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A booking photo shows Lance Storz.

A booking photo shows Lance Storz. (Pike County, Kentucky, jail via AP)

PRESTONSBURG, Ky. (Tribune News Service) — Police who went to a home in a small eastern Kentucky town to investigate an alleged rape ran into a storm of bullets in which three officers died and several others were injured, according to local officials.

One local official described the scene as a "war zone." Two officers died Thursday and the third died late Friday.

On Friday, the morning after the deadly confrontation, Floyd County Sheriff John Hunt said it appeared the alleged killer, Lance Storz, was laying in wait and that he opened fire on officers without warning.

"They encountered pure hell," Hunt said. "They had no chance."

Police had received a complaint Thursday that Storz had assaulted a woman, held her against her will and raped her. The woman had obtained an emergency protection order against Storz and officers were going to serve it at his home in Allen, a small town a few miles from Prestonsburg, local officials said.

When Storz shot at the officers it set off an hourslong confrontation. Police from several other local, state and federal agencies responded to help, Hunt said.

It was a chaotic, deadly scene. County Attorney Keith Bartley, who was there, said it was "raining bullets."

He said he could tell from the sounds of the shots that the shooter had more than one gun, including what sounded like high-velocity firearms.

Hunt said one officer had to crawl underneath his cruiser to avoid a barrage of gunfire The police dog in the back of an officer's car was killed.

"If that's not a war zone, I don't know what is," Bartley said.

Police exchanged gunfire with the shooter.

The officers who died Thursday evening were William Petry, a retired state police officer working as a deputy for the Floyd County Sheriff's office, and Ralph Frasure, a captain with the Prestonsburg Police Department.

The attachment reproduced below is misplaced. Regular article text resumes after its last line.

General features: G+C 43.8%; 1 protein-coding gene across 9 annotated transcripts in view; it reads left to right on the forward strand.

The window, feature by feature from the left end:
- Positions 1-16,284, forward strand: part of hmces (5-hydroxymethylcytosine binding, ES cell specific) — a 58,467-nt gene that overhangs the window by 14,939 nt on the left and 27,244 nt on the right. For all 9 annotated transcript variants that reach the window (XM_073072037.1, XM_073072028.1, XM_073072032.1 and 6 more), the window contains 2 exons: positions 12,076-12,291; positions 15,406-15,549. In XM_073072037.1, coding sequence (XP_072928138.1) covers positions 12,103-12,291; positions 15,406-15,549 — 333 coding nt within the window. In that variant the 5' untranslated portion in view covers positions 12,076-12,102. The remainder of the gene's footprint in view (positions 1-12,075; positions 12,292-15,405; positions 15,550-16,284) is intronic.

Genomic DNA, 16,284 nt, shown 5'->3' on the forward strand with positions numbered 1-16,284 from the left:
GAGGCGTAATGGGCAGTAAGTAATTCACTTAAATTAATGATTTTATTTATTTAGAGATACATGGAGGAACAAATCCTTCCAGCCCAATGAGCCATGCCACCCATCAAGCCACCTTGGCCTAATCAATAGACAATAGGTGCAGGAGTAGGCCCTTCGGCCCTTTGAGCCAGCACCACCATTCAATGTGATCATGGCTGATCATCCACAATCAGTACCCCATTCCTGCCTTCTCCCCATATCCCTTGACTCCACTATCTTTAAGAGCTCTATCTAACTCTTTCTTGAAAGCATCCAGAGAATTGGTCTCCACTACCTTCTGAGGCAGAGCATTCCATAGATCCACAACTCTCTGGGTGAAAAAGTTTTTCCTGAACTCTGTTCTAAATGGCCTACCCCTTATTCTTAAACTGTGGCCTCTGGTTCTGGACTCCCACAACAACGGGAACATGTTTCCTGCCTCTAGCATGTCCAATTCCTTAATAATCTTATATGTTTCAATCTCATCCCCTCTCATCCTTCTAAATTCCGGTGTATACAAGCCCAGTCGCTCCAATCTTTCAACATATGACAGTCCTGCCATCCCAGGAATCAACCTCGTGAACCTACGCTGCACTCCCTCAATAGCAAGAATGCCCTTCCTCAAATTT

Officer Jacob Chaffins, with the Prestonsburg police, was critically wounded. The department announced on Facebook late Friday that he had died.

Police did not release the names of the injured officers.

Of the three other wounded officers, police said one had been released after treatment at a hospital and two others were hospitalized in stable condition.

During the standoff, police made attempts to negotiate with Storz, according to local officials.

Family members also got involved in an effort to get him to surrender.

State police said Storz was eventually taken into custody outside his home.

The woman who sought the protective order against Storz and a child were taken to a shelter, police said.

Storz was initially charged with two counts of murder of a police officer, four counts of attempted murder of a police officer, one additional count of attempted murder involving an emergency management official who was shot, and one count of assault on a service animal, according to court records.

That was before Chaffins died. That charge will be upgraded to murder.

Storz was arraigned in Floyd County District Court Friday morning, where District Judge Eric Hall entered a not guilty plea on his behalf and set his bond at $10 million.

His face appeared to be bruised. Trooper Matt Gayheart, a spokesman for state police, said he was not aware if Storz had been injured during the arrest.

Bartley, who was emotional after Storz was arraigned, said more charges are expected to be filed.

"These are people with children and spouses, moms and dads," Bartley said of the officers. "Their worlds will never be the same."

The officers who died were dedicated public servants, Gayheart said.

"It's heartbreaking," he said. "They served their community well."

Bartley's office will handle prosecution in the case until it moves to circuit court. The murder of a police officer is a death-penalty offense, but Bartley said it would be up to Commonwealth's Attorney Brent Turner to decide whether to prosecute the case as a capital crime.

Residents in Allen said the shootout was frightening.

Robert Anderson said he didn't feel safe inside his brick home with bullets flying. He went outside and huddled on the side of the house away from the gunfire, putting more walls between him and the shooter.

"I thought we were in Afghanistan or something," Anderson said.

Anderson's neighbor, Rob Brown, said he and other family members squeezed into a bathroom as gunfire echoed through town. It sounded like the shooter was close, and several bullets hit the outside of his concrete-block house, he said.

"I was a friggin' nervous wreck," Brown said.

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©2022 Lexington Herald-Leader.

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